I think the whole film is a terrible idea. I think him making it, promoting it showing it is disrespectful to people of other faiths. I don’t think that should happen. I think people should have the common courtesy and judgment– the good judgment– not to be– not to offend other peoples’ faiths. It’s a very bad thing, I think, this guy’s doing

http://abcnews.go.com/blogs/politics/2012/09/full-transcript-george-stephanopoulos-and-mitt-romney/

Why does Mitt love Islam? :mad:

MACH1
09-14-2012, 08:01 PM
Bu, bu, bu romney. :chuckle:

ricardisimo
09-14-2012, 08:03 PM
So Bush used drones to take out terrrorists and was deemed a war criminal and obama uses them the same and he is somehow labeled a hero, peace prize winner?
The hypocrisy boggles the mind.

Lets make more excuses for obama. :coffee:

The hypocrisy has not gone unnoticed. I imagine that no Democrat will ever again complain about Henry Kissinger's Nobel Prize... at least not with a straight face. Monster though he most certainly was, at least Henry got his for actually ending a war.

Atlanta Dan
09-14-2012, 08:50 PM
So Bush used drones to take out terrrorists and was deemed a war criminal and obama uses them the same and he is somehow labeled a hero, peace prize winner?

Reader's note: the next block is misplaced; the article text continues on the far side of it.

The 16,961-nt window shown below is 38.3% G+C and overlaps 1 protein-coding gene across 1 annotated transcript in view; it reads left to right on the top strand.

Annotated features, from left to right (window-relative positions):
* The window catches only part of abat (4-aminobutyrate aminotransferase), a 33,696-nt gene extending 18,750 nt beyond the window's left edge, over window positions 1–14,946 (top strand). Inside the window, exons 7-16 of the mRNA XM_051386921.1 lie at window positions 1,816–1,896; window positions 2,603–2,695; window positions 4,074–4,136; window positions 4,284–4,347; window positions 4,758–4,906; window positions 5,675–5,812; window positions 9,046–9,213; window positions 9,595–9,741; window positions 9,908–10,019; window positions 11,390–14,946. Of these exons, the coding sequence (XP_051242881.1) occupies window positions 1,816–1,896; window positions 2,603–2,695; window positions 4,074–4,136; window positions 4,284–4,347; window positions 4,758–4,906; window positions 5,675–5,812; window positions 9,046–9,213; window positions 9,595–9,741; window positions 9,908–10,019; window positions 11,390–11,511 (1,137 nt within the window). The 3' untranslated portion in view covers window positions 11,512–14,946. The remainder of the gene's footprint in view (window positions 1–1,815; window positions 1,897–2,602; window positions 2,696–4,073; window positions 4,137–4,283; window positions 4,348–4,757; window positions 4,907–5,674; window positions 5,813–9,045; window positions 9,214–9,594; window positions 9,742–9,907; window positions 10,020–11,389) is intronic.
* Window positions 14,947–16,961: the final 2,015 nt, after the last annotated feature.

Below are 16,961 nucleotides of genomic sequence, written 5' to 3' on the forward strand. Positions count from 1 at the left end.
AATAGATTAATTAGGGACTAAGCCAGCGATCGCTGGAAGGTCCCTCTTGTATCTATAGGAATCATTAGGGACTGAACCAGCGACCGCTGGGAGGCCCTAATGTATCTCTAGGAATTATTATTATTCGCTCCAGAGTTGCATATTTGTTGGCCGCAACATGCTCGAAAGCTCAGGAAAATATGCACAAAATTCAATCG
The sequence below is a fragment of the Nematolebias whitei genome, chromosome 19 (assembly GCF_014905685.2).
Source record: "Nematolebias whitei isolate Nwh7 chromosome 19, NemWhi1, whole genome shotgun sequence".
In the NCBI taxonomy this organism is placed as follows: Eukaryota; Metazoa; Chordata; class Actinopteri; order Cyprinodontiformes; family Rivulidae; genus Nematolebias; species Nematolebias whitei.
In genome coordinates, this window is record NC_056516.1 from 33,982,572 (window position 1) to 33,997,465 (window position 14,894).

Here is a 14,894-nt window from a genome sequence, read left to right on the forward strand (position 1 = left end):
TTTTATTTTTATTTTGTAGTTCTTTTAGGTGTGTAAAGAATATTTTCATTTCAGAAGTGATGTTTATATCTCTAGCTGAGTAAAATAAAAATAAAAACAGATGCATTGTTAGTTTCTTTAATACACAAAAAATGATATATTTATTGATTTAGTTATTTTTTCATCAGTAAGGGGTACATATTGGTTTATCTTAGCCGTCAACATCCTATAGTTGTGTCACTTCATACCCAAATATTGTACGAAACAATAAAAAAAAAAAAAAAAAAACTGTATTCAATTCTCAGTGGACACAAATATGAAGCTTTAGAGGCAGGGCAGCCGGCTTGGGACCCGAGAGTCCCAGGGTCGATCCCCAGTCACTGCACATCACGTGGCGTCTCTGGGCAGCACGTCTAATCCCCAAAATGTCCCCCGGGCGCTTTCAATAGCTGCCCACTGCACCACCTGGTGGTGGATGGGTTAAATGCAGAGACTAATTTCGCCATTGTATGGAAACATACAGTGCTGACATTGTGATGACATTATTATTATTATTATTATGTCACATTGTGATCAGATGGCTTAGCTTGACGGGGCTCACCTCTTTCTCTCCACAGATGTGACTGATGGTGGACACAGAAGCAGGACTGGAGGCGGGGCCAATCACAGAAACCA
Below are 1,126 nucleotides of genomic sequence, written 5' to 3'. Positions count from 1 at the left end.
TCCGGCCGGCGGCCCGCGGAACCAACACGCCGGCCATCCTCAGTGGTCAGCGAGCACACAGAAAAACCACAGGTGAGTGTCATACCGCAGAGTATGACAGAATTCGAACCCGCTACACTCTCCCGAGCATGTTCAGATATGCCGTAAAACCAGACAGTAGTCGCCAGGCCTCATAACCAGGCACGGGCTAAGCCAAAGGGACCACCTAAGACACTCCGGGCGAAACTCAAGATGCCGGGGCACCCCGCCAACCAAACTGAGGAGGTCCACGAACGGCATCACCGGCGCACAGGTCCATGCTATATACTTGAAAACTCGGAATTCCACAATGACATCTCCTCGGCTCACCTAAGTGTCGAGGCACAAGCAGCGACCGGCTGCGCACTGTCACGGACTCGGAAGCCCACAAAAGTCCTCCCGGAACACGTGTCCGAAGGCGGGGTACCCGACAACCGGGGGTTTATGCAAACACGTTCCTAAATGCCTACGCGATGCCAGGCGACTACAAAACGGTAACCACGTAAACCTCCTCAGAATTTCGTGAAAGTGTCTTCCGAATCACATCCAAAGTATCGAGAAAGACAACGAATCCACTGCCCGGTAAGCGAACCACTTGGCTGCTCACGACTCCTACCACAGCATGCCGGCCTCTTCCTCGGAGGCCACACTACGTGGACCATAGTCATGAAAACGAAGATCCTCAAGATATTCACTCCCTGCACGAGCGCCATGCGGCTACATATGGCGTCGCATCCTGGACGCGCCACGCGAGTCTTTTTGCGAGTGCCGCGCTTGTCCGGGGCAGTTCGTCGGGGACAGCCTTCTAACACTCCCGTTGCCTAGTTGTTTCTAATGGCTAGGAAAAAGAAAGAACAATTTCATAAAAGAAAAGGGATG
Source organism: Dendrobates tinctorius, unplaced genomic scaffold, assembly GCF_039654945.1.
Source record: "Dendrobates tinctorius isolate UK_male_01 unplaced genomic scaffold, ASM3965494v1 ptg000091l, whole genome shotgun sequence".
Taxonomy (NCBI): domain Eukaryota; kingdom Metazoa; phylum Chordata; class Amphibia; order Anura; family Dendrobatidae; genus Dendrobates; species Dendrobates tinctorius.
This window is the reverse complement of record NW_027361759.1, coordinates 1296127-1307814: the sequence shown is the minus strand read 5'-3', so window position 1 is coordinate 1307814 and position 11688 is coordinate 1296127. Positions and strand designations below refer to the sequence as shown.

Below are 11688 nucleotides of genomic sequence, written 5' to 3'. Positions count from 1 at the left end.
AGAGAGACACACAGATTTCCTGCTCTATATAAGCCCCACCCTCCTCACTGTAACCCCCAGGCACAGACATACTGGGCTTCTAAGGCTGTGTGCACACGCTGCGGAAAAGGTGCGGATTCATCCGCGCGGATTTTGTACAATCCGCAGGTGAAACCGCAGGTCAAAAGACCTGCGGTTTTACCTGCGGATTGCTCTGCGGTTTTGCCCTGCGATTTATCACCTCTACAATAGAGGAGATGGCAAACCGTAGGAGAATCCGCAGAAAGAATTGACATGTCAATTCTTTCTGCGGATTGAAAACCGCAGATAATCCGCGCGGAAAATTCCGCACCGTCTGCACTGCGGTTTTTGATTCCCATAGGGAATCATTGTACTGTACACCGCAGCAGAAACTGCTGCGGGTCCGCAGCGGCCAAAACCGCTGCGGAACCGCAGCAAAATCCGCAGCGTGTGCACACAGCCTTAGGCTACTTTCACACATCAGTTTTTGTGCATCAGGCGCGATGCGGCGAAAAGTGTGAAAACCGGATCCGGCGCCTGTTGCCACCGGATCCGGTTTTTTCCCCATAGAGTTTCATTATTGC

I recall W got the war criminal tag for the "enhanced interrogations" rather than the drones - I think the torture actually has ceased but I do not have the security clearance to verify that guess :noidea:

As far as Obama getting into remote control murders, I recall he developed a taste for drones after he won the Nobel Peace Prize for not being W - since I believe you cannot repeat as Nobel Peace Prize champ maybe he figured since that was off his bucket list he did not have to worry about droning hurting his chances to win that prize

And I think he got the "hero" tag by some for happening to be POTUS when Osama was killed, something that his predecessor botched and then claimed did not matter

tony hipchest
09-14-2012, 09:26 PM
So Bush used drones to take out terrrorists and was deemed a war criminal and obama uses them the same and he is somehow labeled a hero, peace prize winner?
The hypocrisy boggles the mind.

Lets make more excuses for obama. :coffee:



You would think when something like this happens he could take just one day off from panhandling to do his job.

America 'was warned of embassy attack but did nothing'



youre not really suggesting that these libyan embassy attacks are on the same scale as 9-11 are you?

before GW took office in jan '01 clinton basically handed GW indisputable proof that osama bin laden was an imminent threat along with his head on a platter.

GW did nothing with the intelligence (not the first OR last time with that bozo).

MACH1
09-15-2012, 03:32 AM
Uh no but you can blame bush all you want. As far as clinton, how many times could he have taken out obl and chose not to.

Funny how everything comes down to being bush's fault.

What happens in vegas stays in vegas. :stirthepot:

Wallace108